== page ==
Conflicts & War

Myanmar’s Suu Kyi being tried without lawyer in ‘secret’ trial

Update 2: Adds info about Suu Kyi’s trial, changes headline, lede

Yangon, Myanmar, Feb 17 (efe-epa).- Deposed Myanmar leader Aung San Suu Kyi is facing trial over several charges without a defense team, her lawyer said Wednesday, in a process classified as “secret” after being arrested following a coup d’etat earlier this month.

“I am not allowed to enter the court because I have not been recognized as Ms. Suu’s lawyer. She still does not have a legal defense,” Khin Maung Zaw told EFE.

Suu Kyi, who has been under house arrest since the military uprising, was charged Feb. 3 for illegally importing a telephone device and charged with a crime related to the law of natural disasters.

In what is considered the first hearing of the trial against the elected leader, Suu kyi appeared the day before for the first time via videocall for an hour before the judge in a court in the capital Naypyitaw.

The next hearing will be in two weeks, the lawyer said, adding that the magistrate who judges her “has just been appointed.”

Suu Ki’s team of lawyers and her party, the National League for Democracy, said they found out about the arraignment once it was over.

The secrecy, the lack of a defense and the charges of which the deposed leader is accused have caused criticism and concern to skyrocket at this closed-door process.

Mass protests were taking place Wednesday across Myanmar, a day after elected leader Aung San Suu Kyi was slapped with another charge amid fears of a crackdown by security forces.

While overnight internet blackouts and a military presence in Yangon reduced protester numbers earlier this week, activists involved in the 1998 uprising urged youth, especially, to take part in mass demonstrations on Wednesday against the Feb. 1 military coup and the detention of elected leaders.

On Tuesday afternoon, police slapped Suu Kyi with a second charge, and she appeared in court via video conference ahead of schedule and without the knowledge or representation of a lawyer. She had been remanded until Wednesday.

Emerging after a third night of total internet blackout, tens of thousands of people voiced their anger across Yangon on Wednesday with the main demonstrations downtown near Sule Pagoda, outside the United Nations office and at the University of Yangon. There appeared to be no interference by authorities by mid-afternoon.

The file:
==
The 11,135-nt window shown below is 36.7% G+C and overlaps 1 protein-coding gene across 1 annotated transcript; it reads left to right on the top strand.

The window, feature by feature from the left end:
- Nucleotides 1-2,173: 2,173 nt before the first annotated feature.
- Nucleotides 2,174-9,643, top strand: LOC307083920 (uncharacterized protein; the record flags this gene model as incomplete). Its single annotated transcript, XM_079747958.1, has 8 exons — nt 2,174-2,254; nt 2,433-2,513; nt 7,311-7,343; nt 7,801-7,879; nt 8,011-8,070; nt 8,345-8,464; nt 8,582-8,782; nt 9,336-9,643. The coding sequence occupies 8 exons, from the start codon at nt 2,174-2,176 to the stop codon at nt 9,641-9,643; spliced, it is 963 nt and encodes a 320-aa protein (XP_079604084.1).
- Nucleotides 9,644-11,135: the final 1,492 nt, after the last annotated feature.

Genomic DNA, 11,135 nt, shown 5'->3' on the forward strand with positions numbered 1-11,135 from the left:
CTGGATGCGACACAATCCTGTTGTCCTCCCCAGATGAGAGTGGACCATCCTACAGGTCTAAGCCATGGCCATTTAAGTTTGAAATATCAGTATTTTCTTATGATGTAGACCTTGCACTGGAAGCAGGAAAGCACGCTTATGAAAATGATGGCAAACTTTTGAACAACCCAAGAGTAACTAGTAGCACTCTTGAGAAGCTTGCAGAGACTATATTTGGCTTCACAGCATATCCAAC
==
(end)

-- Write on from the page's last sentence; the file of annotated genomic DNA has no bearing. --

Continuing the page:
Private cars, taxis and even a bus were abandoned with their bonnets up in the middle of roads on the pretext that they had broken down, in order to block the passage of police and military vehicles.

A banner hung from a footbridge read: “We will never kneel down under the military boots,” while other signs read “Free our leader,” “Respect our votes” and “End the dictatorship.”

Tens of thousands were also protesting in capital Naypyitaw, while troops were deployed in Mandalay before demonstrators marched there, local media reported.

“Despite the fact that I was sick from having been out in the sun for several days due to the protests, a friend reminded me that attendance was dropping in the last two days so this morning I got up at 6am and here I am. We need to show the world that we are strong,” an assistant to the protest near the University of Yangon told EFE.

The protests took place Wednesday after the military cut off internet access for about eight hours for the third consecutive night, while access to various social networks, such as Facebook or Twitter, continues to be restricted.

Tom Andrews, the UN Special Rapporteur on the situation of human rights in Myanmar, said that “Wednesday has the potential for violence on a greater scale in Myanmar than we have seen since the illegal takeover of the government on Feb. 1.”

“I have received reports of soldiers being transported into at least Yangon from outlying regions. In the past, such troop movements preceded killings, disappearances, and detentions on a mass scale,” Andrews said.

“I am terrified that given the confluence of these two developments – planned mass protests and troops converging – we could be on the precipice of the military committing even greater crimes against the people of Myanmar,” he added in a statement.

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